The Adventures of Alan: When Buying A House, Do Not Pass Go!

The Adventures of Alan: When Buying A House, Do Not Pass Go!

By Alan Hancock

Illustration by Peter Clayton

I don’t know if I’ll ever own my own house. My friends and I are all reaching that stage in life where home ownership is supposed to be at the very top of your list of priorities. A few of them, to their credit, have managed to get their feet on the ladder. For me, however, the thought of buying a house seems like a frighteningly adult thing to do. It’s just one step down from starting a family or having the guts to request that a group of teenagers stop loitering in the emergency exit of your workplace.

These are the things that change people.

Once someone purchases a house, their whole conversational repertoire broadens to include in depth analysis of financing, bank procedures, what role solicitors and estate agents play in the process and they absolutely have to tell you about it. It’s like adulthood is a video game and they’ve just levelled up.

Not long back, I bumped into an old mate who couldn’t wait to run me through all the building work he had planned for his newly mortgaged home. You see, they got it under the asking price so now they’ve got a bit of money spare to knock a wall through, get the kitchen done and build an extension. He told me about work specifications, council requirements and permits. I just stood there smiling and nodding blankly like a child recently introduced to algebra.

“It sounds great! It’s like maths but with the alphabet. What does it all mean though?”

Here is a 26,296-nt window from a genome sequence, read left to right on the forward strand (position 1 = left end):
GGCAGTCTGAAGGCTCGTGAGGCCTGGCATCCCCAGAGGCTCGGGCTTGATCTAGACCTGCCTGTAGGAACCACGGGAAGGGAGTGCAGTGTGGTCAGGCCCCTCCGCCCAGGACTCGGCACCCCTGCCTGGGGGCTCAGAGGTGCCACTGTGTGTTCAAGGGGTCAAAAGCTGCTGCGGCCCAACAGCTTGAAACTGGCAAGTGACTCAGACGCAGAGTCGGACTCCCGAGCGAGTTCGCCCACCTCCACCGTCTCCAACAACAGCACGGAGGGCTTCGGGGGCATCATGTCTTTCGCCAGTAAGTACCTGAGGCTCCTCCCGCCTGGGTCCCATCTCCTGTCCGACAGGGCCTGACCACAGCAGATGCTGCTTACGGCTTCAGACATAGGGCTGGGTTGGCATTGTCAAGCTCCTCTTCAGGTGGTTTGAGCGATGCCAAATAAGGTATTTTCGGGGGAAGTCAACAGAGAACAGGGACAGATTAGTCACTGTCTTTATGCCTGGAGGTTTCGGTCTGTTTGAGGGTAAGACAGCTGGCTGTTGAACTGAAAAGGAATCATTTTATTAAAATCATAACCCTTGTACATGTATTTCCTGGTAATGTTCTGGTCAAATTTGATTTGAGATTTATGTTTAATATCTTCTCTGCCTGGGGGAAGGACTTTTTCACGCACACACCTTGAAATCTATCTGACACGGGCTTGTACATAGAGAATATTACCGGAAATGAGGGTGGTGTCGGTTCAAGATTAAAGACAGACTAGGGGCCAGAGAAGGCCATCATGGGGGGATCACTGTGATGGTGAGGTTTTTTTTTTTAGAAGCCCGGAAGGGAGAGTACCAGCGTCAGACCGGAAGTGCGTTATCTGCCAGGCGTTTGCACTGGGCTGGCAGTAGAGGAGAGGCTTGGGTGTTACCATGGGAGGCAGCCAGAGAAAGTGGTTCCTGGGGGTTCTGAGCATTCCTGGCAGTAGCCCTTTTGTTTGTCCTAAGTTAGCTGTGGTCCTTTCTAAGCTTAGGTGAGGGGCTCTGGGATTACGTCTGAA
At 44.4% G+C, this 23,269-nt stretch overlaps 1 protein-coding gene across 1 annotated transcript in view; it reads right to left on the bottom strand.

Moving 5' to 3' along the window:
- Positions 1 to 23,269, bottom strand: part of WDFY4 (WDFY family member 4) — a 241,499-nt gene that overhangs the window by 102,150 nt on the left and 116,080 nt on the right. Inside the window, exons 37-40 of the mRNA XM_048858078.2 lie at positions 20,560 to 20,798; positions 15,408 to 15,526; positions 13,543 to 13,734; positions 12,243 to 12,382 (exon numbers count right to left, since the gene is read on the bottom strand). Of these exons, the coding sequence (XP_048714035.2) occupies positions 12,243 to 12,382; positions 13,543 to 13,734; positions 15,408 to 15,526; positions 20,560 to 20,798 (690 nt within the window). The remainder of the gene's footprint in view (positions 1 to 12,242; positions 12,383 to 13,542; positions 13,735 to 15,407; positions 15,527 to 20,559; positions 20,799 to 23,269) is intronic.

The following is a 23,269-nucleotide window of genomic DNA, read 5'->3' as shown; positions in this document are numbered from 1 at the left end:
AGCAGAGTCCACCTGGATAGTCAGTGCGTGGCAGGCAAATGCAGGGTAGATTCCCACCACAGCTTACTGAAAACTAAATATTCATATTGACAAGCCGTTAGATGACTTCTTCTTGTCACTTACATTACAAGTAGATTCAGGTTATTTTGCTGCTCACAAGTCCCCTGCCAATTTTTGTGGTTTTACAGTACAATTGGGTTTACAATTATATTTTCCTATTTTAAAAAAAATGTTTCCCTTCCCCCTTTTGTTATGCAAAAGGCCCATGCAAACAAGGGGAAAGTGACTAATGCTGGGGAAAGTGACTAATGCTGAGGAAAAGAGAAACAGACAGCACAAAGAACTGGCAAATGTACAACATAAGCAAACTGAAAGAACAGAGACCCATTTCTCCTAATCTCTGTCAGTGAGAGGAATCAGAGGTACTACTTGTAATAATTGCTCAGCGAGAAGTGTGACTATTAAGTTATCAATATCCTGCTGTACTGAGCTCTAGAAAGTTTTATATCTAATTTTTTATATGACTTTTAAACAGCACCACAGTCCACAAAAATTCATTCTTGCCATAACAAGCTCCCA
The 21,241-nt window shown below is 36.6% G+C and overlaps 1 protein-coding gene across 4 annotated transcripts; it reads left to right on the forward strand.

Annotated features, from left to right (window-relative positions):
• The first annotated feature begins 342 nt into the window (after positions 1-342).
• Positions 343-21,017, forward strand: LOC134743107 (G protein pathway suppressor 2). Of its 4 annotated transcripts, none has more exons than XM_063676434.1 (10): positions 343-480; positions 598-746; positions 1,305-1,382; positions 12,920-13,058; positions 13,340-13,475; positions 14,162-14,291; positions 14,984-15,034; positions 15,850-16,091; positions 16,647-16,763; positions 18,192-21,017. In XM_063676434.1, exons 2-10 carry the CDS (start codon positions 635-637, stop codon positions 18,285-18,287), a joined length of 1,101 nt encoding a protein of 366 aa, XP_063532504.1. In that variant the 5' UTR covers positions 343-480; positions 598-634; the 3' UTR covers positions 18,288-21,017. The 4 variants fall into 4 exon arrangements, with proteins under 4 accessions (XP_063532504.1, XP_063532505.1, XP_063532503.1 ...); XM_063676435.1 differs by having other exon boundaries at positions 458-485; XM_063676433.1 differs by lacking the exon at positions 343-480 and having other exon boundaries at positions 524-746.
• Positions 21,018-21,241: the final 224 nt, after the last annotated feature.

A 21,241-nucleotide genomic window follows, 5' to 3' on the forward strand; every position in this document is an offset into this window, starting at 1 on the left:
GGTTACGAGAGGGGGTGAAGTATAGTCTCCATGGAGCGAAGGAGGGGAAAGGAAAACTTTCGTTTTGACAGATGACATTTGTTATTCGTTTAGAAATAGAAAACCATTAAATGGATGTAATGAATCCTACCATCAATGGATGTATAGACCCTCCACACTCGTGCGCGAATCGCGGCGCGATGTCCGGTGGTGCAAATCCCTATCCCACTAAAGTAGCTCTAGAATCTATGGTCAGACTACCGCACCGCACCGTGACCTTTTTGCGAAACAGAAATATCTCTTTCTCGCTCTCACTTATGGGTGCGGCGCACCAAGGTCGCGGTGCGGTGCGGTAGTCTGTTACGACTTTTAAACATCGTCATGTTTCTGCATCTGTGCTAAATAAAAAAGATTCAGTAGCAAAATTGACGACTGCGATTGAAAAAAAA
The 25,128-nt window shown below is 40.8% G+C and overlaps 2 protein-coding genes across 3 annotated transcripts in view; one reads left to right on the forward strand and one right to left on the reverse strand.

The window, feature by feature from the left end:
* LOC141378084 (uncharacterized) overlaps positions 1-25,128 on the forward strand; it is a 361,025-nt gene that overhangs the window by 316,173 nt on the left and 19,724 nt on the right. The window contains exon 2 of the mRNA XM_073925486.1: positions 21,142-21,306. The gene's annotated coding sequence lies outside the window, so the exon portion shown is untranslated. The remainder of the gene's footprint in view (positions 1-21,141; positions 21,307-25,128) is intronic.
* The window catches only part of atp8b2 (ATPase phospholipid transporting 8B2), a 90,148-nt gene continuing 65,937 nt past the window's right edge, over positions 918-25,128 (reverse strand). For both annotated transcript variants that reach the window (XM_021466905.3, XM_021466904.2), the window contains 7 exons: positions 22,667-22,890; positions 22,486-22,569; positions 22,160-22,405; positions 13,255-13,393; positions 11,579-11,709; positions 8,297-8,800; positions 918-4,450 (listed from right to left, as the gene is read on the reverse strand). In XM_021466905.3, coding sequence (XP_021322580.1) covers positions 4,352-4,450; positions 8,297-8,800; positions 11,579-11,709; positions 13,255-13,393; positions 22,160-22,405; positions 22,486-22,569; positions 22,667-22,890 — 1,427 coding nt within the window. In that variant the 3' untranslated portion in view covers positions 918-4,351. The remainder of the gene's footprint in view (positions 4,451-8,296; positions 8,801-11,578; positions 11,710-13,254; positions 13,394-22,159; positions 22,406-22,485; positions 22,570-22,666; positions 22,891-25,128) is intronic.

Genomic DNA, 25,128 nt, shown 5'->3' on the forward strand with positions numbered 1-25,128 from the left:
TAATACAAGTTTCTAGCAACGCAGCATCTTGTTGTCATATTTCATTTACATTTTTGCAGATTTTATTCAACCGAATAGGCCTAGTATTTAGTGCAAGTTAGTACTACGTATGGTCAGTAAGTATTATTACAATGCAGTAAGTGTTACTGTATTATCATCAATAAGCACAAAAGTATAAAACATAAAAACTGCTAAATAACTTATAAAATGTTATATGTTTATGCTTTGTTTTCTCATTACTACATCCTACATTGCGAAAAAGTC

I’m completely ignorant when it comes to the mechanics of the housing market in a shockingly childlike way. I don’t even view the acquisition of property as climbing a ladder. For me, it’s like going around the Monopoly board and I was never good at that. It’s just one massive, unending game of Monopoly; the game that everybody hates and yet somehow, is still extremely popular.

Rather like life itself at times.

You’d love to be able to afford even one tiny green house on Old Kent Road but you can’t afford it because your Dad has erected a hotel on The Strand and his exorbitant rents have you nearly bankrupt. How did he get that hotel? That’s right, his dice fell kindly and a Community Chest gifted him an inheritance windfall that paid for it.

He’s used all the knowledge that Homes Under the Hammer has given him to gentrify Euston Road so that seconds after receiving your £200 for passing Go, you’re paying it back out again and your Mum has monopolised utilities and transportation so between them, they have the board sewn up. With each successive trip around a two dimensional London you’re paying through the nose to live and commute and they’ve somehow managed to morph themselves from loving parents into vulture capitalists with an unsettling ease.

My sister and I learned quickly that the longer the game goes on, the safer it is in jail. How’s that for a life lesson?

I’m not sure if that extended metaphor makes a good point or whether I’m just bitter about all those losses, either way, buying a house or playing Monopoly is a huge commitment with an emotional toll that I don’t feel fully prepared to face right now.

To read more Adventures of Alan, click here.

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